“If we can estimate how fast the changes are accumulating in the genome it allows us to extrapolate backwards in time and work out when the virus shared a common ancestor,” Pybus says. The team fitted different molecular clock models to the virus and found the one that assumes the virus mutated at a constant rate was the best fit, he says. More genome sequences in the future, however, may complicate that model.

Their current high-tech molecular family tree suggests Zika likely circulated—undetected—for at least a year in patients in the Americas who did not get particularly ill or were mistakenly diagnosed with chikungunya or dengue. Moreover, the study concludes that it is likely there was a single introduction of the virus to the Americas sometime between May and December 2013.

Already, the region has seen Zika cases quickly multiply. Since 2015 more than 4,000 cases have been confirmed there, with more than 180,000 cases suspected. There are currently 33 countries or territories in the Americas that have active transmission of the virus.

The new Science analysis on Zika’s history draws from the genomes of four adult Zika patients who did not travel outside Brazil; one blood donor who tested positive for Zika; one deceased newborn with microcephaly and other birth defects; and another Zika patient who appears to have died from complications of the virus (the person also had lupus and rheumatoid disease).

Ultimately, the model compares those new genomes against available historical samples of the virus. The 50-plus researchers on the team concluded that the new Zika virus samples from Brazil were similar enough to Asian ones that they must share a common ancestor with the Zika strain that circulated in French Polynesia in October 2013 and caused a large outbreak there.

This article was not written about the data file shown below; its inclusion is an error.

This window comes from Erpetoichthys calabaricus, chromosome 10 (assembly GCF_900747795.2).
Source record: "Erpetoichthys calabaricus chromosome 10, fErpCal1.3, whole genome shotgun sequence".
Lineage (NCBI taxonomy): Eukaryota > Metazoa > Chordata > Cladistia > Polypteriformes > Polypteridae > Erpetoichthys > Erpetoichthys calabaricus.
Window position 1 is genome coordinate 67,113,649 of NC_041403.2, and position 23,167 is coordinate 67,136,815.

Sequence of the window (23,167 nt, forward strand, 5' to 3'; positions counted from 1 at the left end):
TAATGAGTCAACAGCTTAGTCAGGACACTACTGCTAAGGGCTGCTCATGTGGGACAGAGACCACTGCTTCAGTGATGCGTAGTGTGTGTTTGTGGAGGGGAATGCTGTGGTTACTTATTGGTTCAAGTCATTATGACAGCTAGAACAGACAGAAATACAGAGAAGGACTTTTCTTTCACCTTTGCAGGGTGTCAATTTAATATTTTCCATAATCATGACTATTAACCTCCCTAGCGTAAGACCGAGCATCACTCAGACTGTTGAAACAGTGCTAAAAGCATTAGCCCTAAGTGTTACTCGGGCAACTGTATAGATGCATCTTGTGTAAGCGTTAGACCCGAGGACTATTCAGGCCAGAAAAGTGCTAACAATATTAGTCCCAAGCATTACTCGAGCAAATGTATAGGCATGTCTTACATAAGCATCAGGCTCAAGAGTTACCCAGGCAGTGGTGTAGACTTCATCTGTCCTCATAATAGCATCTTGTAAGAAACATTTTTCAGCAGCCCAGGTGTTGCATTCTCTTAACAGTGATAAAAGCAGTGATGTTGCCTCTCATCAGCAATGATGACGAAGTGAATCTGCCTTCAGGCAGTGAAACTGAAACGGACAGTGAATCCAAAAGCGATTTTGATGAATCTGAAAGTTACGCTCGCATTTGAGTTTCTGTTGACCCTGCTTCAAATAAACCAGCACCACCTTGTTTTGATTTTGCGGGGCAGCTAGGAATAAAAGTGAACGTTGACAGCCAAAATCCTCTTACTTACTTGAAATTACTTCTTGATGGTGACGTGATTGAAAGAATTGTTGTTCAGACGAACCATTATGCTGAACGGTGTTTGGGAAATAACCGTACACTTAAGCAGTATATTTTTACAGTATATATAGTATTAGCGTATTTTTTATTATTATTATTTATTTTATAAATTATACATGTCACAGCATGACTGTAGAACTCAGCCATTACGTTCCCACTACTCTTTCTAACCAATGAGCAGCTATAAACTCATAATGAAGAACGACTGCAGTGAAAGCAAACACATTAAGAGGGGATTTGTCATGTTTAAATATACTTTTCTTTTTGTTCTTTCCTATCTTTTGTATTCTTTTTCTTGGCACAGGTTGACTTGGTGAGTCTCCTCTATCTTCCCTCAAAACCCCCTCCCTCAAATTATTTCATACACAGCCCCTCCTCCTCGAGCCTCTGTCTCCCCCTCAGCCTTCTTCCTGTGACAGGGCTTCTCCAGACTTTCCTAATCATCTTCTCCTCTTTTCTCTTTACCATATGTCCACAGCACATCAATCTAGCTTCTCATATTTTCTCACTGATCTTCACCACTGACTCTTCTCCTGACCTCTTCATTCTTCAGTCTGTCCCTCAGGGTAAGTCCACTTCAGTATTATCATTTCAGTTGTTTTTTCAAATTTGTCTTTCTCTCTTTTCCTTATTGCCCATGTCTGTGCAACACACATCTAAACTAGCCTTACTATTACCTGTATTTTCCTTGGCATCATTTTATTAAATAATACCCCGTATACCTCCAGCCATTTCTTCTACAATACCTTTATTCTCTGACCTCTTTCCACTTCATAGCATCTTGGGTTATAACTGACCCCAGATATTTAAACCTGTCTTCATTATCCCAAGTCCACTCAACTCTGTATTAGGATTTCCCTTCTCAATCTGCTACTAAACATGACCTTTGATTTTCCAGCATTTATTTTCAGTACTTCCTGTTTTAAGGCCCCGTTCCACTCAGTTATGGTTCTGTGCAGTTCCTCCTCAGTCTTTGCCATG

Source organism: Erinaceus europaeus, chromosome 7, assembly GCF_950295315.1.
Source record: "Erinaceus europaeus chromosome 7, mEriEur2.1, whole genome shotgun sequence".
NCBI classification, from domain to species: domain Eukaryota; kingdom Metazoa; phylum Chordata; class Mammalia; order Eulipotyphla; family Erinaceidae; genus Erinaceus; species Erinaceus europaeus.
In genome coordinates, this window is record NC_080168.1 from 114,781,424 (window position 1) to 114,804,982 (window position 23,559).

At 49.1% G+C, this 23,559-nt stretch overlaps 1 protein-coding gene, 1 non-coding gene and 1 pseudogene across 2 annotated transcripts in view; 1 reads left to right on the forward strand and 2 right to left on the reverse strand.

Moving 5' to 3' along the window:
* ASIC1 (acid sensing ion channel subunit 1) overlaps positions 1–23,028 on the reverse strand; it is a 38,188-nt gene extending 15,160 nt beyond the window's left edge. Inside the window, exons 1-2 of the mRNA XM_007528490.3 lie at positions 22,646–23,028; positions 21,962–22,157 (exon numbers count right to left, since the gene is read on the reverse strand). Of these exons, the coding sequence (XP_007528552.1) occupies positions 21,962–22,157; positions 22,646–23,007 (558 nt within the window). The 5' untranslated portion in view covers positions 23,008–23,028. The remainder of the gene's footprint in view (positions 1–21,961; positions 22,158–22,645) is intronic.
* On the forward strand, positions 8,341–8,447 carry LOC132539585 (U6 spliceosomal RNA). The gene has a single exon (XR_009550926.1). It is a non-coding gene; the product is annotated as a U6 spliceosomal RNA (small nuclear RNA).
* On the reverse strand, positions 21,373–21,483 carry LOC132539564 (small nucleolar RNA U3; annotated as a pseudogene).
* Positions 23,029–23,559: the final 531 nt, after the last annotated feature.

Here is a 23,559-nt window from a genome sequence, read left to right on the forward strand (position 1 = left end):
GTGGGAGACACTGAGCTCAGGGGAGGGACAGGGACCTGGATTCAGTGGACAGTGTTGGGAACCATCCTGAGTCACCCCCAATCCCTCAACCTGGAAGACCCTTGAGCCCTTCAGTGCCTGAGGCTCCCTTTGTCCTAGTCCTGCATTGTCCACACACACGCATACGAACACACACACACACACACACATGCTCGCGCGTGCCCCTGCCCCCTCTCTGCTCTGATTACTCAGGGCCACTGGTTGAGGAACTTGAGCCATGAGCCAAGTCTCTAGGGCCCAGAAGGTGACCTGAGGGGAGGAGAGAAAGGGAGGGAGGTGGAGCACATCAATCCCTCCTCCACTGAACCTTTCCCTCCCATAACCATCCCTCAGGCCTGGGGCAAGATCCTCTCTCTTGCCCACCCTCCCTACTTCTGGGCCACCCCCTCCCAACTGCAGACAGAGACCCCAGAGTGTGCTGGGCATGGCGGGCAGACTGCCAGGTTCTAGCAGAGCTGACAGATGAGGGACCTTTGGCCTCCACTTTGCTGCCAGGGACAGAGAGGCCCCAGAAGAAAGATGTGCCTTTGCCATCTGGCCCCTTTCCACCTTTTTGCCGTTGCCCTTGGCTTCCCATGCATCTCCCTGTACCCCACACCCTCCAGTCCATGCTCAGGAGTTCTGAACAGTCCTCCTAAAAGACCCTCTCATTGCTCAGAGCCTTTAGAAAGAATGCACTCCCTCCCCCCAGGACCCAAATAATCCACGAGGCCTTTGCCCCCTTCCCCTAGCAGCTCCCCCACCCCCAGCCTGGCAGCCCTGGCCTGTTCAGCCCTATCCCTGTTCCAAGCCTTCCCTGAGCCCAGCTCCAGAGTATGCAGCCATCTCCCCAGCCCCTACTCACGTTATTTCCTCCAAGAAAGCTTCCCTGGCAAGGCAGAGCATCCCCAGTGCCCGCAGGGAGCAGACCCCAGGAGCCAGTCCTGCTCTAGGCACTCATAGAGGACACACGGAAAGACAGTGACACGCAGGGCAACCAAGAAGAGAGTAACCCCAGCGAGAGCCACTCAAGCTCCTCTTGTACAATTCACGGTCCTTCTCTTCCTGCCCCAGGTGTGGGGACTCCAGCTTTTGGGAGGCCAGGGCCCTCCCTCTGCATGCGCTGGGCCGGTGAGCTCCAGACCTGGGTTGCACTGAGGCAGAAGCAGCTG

Yet it is still unclear if the virus traveled directly from French Polynesia to Brazil or occurred somewhere in Southeast Asia and then was transported independently to both locations. Earlier reporting of the virus in the Americas suggested that the virus was circulating on Easter Island—which is part of Chile but geographically close to French Polynesia—as early as 2014, but no analysis had yet put Zika in the Americas in 2013.

“The data looks solid,” says Nikos Vasilakis, a pathologist studying Zika at The University of Texas Medical Branch at Galveston who was not involved in the analysis. “It looks plausible that there was a single introduction of Zika but with more comprehensive sampling from that time period, that may change,” he cautioned. Because the analysis only included a small number of genome sequences it is possible that the evolution of the virus may be more complicated. The virus may have been introduced to the area multiple times, for example, but failed to sicken many humans or survive. That history, unfortunately, may not be knowable.

This article is reproduced with permission from Scientific American. It was first published on March 24, 2016. Find the original story here.